The study found that an overactive brain circuit in three areas (prefrontal, limbic and midbrain circuit) of the brain can be inherited from generation to generation and it may “set the stage” for the development of anxiety and depressive disorders, the study says.

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Belanger also adds that chronic anxiety can be a learned and adopted behaviour.

Another study from 2014 by the Society for Research in Child Development concluded that a teen’s chances of anxiety can be predicted by how well their parents dealt with early childhood shyness.

READ MORE: Teens turn to marijuana to self-medicate for stress, anxiety: report

Researchers of the study say that children who were insecurely attached to their parents as infants are more likely to develop anxiety in their teen years.

The child may also be feeding off their parents’ anxiety, Belanger adds.

“We see this more commonly in females who have anxiety disorders – where some of them are being treated – but don’t realize they’re projecting their anxiety,” she says. “The child sees the mom as always being worried or anxious, so they develop the anxiety.”

The difference between adults and children

“An adult would say I’m anxious and I’m worried,” Belanger explains. “But a child will not actually say that – they’ll never say they’re worried or anxious, because they don’t understand what the word anxious means. So for kids, anxiety manifests in their behaviour.”

So often instead of vocalizing their feelings, children will instead show signs of anxiety physically, Belanger points out.

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For example, when a child refuses to go to school, that is often a common manifestation of an underlying anxiety disorder, Belanger says.

Other red flags include:

  • Poor concentration in school or at home
  • Behaviour problems at school
  • Not doing well at school, or failing academically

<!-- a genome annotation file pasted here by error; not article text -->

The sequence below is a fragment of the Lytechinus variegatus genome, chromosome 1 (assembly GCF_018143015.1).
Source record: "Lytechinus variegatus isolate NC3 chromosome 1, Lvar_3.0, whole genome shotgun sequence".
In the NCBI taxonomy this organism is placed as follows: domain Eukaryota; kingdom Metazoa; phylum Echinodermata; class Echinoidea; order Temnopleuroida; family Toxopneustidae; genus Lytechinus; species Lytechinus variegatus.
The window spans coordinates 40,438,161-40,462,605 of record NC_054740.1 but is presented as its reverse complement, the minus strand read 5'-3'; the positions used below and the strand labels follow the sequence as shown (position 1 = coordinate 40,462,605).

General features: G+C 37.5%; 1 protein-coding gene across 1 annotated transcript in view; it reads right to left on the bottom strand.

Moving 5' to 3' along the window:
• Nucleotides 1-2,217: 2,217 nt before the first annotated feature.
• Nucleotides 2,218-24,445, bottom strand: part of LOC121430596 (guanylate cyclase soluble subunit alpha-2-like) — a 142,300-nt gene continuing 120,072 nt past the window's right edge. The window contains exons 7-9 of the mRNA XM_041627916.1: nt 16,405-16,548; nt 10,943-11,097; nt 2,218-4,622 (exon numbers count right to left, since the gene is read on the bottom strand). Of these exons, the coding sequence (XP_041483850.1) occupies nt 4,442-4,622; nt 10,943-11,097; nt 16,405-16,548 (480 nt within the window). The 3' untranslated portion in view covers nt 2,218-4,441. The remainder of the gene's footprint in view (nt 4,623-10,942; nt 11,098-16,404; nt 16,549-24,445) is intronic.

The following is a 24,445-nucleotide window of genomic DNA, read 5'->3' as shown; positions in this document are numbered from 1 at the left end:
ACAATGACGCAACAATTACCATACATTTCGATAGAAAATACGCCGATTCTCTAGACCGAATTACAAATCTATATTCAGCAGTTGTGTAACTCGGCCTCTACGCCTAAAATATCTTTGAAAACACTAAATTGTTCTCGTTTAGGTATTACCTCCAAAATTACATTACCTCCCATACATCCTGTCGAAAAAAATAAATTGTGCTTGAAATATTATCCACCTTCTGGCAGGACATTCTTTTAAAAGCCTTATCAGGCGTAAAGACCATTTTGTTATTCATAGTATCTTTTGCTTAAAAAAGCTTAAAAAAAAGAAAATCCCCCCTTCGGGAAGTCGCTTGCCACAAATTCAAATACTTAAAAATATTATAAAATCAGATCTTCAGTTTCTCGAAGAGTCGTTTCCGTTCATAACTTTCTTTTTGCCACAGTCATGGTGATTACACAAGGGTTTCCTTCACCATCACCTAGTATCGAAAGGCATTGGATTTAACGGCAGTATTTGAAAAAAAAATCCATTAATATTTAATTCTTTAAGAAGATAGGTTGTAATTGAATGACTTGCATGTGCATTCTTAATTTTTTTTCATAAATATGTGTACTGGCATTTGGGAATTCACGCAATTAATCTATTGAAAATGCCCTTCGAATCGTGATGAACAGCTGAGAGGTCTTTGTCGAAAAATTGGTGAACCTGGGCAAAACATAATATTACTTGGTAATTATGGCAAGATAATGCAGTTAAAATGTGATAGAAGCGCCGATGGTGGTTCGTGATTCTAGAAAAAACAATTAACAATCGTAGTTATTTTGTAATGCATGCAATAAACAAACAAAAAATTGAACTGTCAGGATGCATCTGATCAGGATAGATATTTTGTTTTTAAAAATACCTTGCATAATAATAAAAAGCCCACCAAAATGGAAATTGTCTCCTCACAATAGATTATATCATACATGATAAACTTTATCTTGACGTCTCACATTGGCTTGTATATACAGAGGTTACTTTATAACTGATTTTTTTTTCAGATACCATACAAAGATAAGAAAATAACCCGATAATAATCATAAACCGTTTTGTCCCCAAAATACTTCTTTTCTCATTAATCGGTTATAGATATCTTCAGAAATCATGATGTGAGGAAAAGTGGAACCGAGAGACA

• Avoids being with friends
  • Difficulty sleeping
  • Chronic fatigue
  • Headaches
  • Abdominal pain
  • Shortness of breath
  • Dizziness
  • Chest pain and/or heart palpitations

“Children don’t often have heart attacks but a lot of them will feel pain in the chest and usually they’re hyperventilating,” Belanger says. “These changes in behaviour are all signs parents should consult their physician.”


Anxiety is an illness that cannot be cured, Belanger says, but it is manageable – and if caught early, the prognosis of the child is more likely to be better as they get older.

“It’s important to treat these disorders early,” Belanger says. “Because when you treat these disorders early the coping strategies that you use to handle and deal with it as you get older are better – the prognosis is better.”

Treatments will depend on the type of anxiety order the child is diagnosed with, Belanger says. It can range from medications to various types of therapies.

“It depends on the level of anxiety,” she explains. “If it becomes in the realm of an anxiety disorder, then we need to consult psychology, and sometimes psychology – but not always with psychiatry.”

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The No. 1 treatment for anxiety disorder in children and adults, Belanger says, is behaviour therapy, or cognitive behaviour therapy (CBT).

According to the Mayo Clinic, CBT is a talk therapy, or also known as psychotherapy, where a patient works with a mental health counsellor “in a structured way” to help the patient become aware of negative thinking so they can “view challenging situations more clearly and respond to them in a more effective way.”

“We try to deal with stressors and give them ways to deal with coping,” says Belanger. “Of course there are medications, but a lot of medications are contraindicated in children. They can be used and typically it will be a psychiatrist who prescribes the medication and that’s when the patient is really not functioning and already started the CBT therapy but are not able to do it because they’re so asymptomatic. So we know we’ll have to introduce medication at that time.”